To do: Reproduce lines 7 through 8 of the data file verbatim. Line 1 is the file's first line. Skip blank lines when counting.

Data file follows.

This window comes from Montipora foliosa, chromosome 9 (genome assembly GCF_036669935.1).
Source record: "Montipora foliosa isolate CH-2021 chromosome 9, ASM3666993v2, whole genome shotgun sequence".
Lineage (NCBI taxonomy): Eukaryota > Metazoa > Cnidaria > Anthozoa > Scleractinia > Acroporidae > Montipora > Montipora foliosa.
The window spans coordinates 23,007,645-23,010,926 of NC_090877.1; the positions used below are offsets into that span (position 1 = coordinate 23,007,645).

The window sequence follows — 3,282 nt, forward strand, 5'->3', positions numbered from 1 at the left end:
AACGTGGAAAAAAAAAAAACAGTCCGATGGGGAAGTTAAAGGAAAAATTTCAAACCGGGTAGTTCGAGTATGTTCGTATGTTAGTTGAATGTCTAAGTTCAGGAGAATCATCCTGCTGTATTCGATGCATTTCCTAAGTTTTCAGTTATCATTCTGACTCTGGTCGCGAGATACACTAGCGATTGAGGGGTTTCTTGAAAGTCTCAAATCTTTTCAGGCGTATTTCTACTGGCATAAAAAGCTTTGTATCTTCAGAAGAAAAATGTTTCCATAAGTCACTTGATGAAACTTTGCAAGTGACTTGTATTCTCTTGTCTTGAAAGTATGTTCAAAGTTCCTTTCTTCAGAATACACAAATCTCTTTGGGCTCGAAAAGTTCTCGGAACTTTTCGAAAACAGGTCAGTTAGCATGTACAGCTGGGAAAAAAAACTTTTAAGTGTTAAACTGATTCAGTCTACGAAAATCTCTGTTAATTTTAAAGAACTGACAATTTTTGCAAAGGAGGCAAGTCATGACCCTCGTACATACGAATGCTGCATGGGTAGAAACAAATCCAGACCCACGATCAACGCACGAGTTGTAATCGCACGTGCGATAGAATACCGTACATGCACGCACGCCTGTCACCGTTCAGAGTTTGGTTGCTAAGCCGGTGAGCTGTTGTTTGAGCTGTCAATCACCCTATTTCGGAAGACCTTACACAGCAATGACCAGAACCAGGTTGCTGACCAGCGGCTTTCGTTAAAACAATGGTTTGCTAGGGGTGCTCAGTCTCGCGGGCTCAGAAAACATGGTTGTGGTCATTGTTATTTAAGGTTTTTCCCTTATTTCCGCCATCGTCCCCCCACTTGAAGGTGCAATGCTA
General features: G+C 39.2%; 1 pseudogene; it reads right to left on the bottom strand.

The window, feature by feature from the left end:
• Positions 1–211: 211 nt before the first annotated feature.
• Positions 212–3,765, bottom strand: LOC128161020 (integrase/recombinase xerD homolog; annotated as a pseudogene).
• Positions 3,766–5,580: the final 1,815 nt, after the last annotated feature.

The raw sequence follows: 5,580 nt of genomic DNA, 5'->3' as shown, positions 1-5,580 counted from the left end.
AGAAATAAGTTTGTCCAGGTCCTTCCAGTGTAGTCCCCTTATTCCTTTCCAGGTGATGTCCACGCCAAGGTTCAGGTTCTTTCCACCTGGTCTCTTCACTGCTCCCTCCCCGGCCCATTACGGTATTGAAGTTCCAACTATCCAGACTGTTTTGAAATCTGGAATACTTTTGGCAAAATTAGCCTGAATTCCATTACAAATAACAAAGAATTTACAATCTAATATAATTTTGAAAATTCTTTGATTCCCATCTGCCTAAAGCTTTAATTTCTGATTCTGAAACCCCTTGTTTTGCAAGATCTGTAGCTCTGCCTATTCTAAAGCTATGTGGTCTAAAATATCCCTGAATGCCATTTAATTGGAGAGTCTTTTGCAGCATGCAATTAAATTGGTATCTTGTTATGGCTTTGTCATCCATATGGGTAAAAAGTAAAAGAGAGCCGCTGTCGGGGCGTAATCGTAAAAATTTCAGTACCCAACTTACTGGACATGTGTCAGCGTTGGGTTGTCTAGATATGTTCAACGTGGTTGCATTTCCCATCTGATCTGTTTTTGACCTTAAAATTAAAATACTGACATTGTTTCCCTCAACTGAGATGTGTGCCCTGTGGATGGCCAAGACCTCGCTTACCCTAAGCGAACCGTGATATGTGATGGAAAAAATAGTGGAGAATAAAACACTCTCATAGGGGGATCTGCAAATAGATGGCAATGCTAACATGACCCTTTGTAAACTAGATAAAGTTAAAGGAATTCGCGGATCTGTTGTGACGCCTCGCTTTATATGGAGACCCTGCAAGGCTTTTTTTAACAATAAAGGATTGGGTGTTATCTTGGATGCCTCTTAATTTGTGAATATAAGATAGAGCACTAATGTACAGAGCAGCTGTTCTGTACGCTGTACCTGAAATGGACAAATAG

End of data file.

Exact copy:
General features: G+C 39.2%; 1 pseudogene; it reads right to left on the bottom strand.

The window, feature by feature from the left end: